If a 1 was selected the system would check that a nurse was at the terminal (wishing to report on a patient) and present a screen showing categories of doctors' order, such as:
  9. PAIN

If the nurse now selected 2 she/he would indicate they wished to report on the cardiovascular system for a patient, and the following would appear:
  2. EDEMA

Selection of 3 by the nurse might then lead to presentation of a display on bleeding, and a selection from that screen would complete the nurses input. At some point, usually at the beginning of the sequence, the patient would have been identified.

The computer software, in the meantime, has been keeping track of the sequence selections, and a summary of the selections made is presented on the screen for the nurse to verify. If verified then the transaction is processed. In the above "nurses note" sequence the nurses observation would be placed on the patient record. Other types of sequence might involve preparation of a prescription by the pharmacy, a request for an X-ray or physiotherapy, these latter requests only being allowed to a physician.

The hospital activity was broken down to a sequence of screens similar to those just described, and allowed any type of transaction for the patient to be handled quite quickly, once the staff had become familiar with the process.

It soon became evident that the structure developed for use by doctors and nurses, and the technique for handling the structure, were useful in other areas. The hospital system had shown its usefulness in handling supply orders, doctors' orders, nurses' notes on patient progress, medication orders, admitting and discharge functions.

This meant that it could now be considered for a variety of other applications outside the hospital, and was further proof that the Hodson-Turing concept of a single piece of software to handle all applications was quite practical. Systems work in a school division showed its potential usefulness in an educational system, and it was also shown very useful for teaching the concepts of information systems at all levels.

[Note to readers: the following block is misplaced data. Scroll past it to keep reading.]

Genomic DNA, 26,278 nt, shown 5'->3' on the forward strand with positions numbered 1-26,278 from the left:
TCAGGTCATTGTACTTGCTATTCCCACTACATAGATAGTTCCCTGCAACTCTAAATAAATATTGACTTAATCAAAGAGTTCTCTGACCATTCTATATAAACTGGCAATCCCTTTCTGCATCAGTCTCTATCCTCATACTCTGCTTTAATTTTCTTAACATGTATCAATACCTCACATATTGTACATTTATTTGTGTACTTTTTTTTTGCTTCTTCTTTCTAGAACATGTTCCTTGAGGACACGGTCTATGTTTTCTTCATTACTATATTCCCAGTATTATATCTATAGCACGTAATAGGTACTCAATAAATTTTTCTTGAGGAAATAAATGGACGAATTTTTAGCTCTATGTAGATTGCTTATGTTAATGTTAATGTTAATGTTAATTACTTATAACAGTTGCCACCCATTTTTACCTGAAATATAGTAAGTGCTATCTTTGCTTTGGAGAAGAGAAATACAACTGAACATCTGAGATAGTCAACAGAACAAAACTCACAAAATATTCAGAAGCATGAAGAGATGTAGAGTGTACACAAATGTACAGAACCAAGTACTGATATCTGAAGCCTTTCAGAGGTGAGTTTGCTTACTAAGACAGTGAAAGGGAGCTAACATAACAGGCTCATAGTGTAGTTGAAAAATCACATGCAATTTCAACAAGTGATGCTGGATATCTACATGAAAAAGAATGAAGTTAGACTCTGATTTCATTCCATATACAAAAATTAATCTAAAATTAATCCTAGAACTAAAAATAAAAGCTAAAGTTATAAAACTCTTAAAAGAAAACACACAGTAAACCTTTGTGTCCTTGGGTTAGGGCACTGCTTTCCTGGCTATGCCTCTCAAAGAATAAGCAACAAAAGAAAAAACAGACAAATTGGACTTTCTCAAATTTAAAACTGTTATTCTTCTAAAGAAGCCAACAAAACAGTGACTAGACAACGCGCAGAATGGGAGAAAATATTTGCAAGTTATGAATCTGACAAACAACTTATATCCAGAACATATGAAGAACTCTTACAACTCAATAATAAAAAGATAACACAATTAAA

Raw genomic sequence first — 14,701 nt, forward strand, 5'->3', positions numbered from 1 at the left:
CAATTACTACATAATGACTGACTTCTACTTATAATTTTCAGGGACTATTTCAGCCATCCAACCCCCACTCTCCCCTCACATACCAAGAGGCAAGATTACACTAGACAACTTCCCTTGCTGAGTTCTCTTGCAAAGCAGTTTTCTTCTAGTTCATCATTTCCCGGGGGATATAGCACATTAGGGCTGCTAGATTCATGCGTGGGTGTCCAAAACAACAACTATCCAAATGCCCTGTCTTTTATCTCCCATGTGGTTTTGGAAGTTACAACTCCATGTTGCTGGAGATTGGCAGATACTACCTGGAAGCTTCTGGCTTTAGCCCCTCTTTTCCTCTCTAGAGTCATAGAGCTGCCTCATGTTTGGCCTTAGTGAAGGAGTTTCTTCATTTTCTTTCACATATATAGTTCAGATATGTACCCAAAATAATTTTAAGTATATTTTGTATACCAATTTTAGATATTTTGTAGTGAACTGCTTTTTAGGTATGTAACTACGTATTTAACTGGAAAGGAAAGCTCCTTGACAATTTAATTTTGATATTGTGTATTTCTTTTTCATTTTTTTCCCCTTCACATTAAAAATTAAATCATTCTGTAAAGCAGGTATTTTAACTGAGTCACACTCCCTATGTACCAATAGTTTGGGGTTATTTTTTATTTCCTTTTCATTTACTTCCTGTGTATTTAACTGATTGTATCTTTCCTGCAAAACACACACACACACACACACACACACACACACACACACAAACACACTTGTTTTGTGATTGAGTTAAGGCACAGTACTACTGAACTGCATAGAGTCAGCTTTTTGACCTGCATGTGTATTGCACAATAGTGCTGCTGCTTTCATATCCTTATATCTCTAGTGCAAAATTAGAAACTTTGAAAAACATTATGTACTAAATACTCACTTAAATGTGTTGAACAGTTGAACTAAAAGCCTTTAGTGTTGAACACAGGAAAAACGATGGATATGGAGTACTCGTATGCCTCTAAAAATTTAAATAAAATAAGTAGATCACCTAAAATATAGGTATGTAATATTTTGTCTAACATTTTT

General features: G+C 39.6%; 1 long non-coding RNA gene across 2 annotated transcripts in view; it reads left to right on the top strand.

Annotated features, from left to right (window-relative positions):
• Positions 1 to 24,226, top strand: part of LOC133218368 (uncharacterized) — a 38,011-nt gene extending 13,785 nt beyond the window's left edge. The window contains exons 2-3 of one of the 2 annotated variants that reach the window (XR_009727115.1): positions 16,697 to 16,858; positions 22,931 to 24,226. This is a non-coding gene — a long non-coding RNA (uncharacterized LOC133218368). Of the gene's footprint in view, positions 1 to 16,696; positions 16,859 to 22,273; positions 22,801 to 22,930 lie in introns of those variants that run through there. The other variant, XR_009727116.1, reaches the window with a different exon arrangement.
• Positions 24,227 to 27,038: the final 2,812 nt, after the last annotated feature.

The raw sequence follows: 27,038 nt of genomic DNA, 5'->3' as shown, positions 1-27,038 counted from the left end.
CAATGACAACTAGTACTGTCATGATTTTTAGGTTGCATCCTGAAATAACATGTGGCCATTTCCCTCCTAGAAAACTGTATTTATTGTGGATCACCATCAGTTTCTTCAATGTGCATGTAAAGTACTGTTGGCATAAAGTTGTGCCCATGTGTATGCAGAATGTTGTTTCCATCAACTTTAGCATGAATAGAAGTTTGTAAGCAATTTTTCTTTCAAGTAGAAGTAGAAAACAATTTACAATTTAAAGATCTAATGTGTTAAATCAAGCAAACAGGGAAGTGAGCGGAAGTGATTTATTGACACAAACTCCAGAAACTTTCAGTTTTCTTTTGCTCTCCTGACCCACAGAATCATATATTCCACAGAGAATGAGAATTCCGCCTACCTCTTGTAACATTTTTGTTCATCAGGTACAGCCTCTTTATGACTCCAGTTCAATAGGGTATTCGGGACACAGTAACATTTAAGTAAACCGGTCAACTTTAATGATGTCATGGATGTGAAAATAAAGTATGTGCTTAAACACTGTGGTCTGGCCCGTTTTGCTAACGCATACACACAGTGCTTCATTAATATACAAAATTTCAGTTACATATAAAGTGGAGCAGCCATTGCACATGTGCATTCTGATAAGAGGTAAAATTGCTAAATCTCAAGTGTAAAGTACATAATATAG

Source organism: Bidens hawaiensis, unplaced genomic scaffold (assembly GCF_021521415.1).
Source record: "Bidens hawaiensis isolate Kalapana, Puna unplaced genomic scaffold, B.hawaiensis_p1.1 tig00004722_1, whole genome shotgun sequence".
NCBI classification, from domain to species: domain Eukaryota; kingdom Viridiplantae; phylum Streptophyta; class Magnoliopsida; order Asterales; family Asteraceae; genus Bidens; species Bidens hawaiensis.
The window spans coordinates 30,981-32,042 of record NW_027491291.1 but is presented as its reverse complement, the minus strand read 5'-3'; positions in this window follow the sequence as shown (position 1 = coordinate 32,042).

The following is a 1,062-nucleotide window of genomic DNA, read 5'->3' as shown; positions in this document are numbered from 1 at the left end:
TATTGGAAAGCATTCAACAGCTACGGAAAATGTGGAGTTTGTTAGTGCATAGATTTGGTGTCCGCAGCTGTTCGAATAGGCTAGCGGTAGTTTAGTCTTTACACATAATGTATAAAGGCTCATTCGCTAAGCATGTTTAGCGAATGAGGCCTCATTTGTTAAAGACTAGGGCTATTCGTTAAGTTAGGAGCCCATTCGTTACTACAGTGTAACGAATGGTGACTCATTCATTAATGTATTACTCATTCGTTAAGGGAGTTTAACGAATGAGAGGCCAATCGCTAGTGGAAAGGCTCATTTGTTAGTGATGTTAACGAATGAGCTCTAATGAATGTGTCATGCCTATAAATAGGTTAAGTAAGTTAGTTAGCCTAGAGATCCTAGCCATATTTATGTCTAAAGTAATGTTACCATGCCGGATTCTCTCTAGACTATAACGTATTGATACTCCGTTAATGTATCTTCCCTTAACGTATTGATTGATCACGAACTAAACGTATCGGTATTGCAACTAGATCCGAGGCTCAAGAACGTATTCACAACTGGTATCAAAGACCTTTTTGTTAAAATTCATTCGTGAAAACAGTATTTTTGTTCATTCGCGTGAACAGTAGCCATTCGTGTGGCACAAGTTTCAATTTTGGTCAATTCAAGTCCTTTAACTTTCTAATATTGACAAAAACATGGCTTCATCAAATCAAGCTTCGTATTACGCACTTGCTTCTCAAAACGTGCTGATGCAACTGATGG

As the displays are being presented and choices being made, certain checks were being carried out by the computer. For instance certain responses must be followed by certain other responses (e.g. a drug order must have a route (oral, intravenous) indication, treatment must have an associated time). Any contravention of these rules caused an error message to be presented. Similarly any data that was manually entered (e.g. a lab test result, a patient name on admission) would have data validity checks. Such things as alphabetic checks, range checks and conditional checks are carried out on all data before acceptance. This was accomplished by associating with each monitor display an internally stored edit table. Also internally stored was a destination table which was used when the transaction was accepted as correct. This served to transfer the transaction message to another monitor (e.g. a supply order to Central Supply, a drug order to the Pharmacy) and to transfer a copy as appropriate to patient file.